9:20am   Content – main parts of sewing machine  Gets students to predict the names of main parts of a sewing machine using polls (show image of main part and give 4 possible answers).  
    9:40am  Trial and Error  Students will be shown what a correctly threaded sewing machine looks like. Students will try and figure out how to do it themselves. 
    10am  Demonstration  Show students how to correctly thread the sewing machine and explain main parts/names. Students will also be given a hand-out with the steps and invited to record the demonstration if they need. 
    10:20am  Practice, Guidance & Feedback – threading sewing machine (formative assessment- ungraded)  Students will practice threading a sewing machine in pairs. Circulate around the room and provide guidance and feedback. After students are able to do it in pairs, they will practice on their own.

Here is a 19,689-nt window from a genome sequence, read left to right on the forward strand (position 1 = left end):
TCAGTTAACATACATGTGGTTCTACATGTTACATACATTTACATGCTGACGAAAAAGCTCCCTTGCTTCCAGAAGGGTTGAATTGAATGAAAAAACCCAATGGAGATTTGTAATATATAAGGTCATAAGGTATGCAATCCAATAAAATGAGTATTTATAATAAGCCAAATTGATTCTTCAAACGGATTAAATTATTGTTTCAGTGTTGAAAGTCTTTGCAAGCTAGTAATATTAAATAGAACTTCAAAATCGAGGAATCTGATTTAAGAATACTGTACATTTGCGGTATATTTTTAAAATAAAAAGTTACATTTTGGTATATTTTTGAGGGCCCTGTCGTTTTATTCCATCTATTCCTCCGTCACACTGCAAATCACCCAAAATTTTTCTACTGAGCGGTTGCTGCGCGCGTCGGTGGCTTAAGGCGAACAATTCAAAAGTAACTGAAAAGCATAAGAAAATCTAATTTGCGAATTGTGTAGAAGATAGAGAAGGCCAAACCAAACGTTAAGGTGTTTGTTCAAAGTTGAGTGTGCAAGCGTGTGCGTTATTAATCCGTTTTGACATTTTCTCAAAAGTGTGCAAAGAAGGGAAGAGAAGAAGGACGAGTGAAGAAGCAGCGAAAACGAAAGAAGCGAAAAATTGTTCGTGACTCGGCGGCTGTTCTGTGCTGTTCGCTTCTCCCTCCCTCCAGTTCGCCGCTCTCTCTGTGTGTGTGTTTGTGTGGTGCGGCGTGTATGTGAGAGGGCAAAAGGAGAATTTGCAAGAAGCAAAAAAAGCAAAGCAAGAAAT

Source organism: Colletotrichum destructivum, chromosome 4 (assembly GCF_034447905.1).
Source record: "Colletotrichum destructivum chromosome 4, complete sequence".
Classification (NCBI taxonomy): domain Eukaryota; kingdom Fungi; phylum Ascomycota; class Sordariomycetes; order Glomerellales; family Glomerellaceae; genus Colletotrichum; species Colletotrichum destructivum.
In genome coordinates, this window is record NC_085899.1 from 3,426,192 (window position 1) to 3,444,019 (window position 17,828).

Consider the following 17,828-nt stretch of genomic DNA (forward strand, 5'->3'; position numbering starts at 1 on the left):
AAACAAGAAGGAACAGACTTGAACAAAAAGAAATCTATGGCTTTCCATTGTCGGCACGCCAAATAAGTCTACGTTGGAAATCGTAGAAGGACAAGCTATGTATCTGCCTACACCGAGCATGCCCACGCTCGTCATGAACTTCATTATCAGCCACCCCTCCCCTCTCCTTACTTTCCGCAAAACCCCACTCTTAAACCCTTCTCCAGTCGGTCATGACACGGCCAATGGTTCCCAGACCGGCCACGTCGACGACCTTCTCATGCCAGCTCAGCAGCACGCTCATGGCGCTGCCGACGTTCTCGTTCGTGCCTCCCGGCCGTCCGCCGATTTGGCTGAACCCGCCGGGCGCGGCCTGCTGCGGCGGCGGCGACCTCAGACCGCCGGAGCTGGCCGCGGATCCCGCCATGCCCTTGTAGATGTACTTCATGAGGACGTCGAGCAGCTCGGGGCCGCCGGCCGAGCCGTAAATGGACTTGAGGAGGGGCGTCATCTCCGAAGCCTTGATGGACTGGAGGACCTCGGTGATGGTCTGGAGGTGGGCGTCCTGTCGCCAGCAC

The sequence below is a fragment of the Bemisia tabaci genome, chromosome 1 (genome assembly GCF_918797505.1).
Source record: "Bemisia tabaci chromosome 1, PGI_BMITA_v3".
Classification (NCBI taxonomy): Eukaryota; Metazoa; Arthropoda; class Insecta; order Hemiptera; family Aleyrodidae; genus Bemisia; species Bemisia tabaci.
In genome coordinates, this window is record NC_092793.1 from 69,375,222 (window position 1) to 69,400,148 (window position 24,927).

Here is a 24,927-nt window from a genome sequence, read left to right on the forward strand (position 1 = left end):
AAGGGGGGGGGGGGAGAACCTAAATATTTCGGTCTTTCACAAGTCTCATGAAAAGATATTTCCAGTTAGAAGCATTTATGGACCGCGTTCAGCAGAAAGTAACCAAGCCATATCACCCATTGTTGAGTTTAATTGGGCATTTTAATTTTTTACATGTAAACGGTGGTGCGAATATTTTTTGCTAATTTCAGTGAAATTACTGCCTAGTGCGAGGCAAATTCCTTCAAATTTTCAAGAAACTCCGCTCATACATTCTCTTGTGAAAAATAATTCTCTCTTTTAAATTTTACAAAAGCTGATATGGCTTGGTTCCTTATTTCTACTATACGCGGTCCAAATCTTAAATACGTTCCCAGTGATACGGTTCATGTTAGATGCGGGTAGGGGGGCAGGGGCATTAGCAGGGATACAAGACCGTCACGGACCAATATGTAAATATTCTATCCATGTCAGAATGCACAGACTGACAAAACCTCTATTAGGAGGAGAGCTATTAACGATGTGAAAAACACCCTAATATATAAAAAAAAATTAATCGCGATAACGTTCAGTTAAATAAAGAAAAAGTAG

10:40am  Practice – name main parts of sewing (formative assessment – ungraded)  Give students the same quiz (with questions about  the main parts of a sewing machine) again. 
    11am  Lesson wrap-up  Talk about what will be covered in the next lesson based on what was learned today. 
  • References

    Biggs, J. (2012). What the student does: teaching for enhanced learning. Higher Education Research & Development, 31(1), 39-55. 

    Fink, L. (2003). Integrated course design. Idea Paper #2, Retrieved from Idea_Paper_42.pdf (windows.net) 

    Lang, J. M. (2021). Small Teaching (2nd ed). John Wiley & Sons. 

    Northern Illinois University Center for Innovative Teaching and Learning. (2020). Gagné’s nine events of instruction. Instructional guide for university faculty and teaching assistants. Retrieved from https://www.niu.edu/citl/resources/guides/instructional-guide 

    Sawyer, R. K. (2017). Teaching creativity in art and design studio classes: A systematic literature review. Educational Research Review, 22: 99-113 

    St. Clair, R. (2015). Creating Courses for Adults: Design for Learning. Jossey-Bass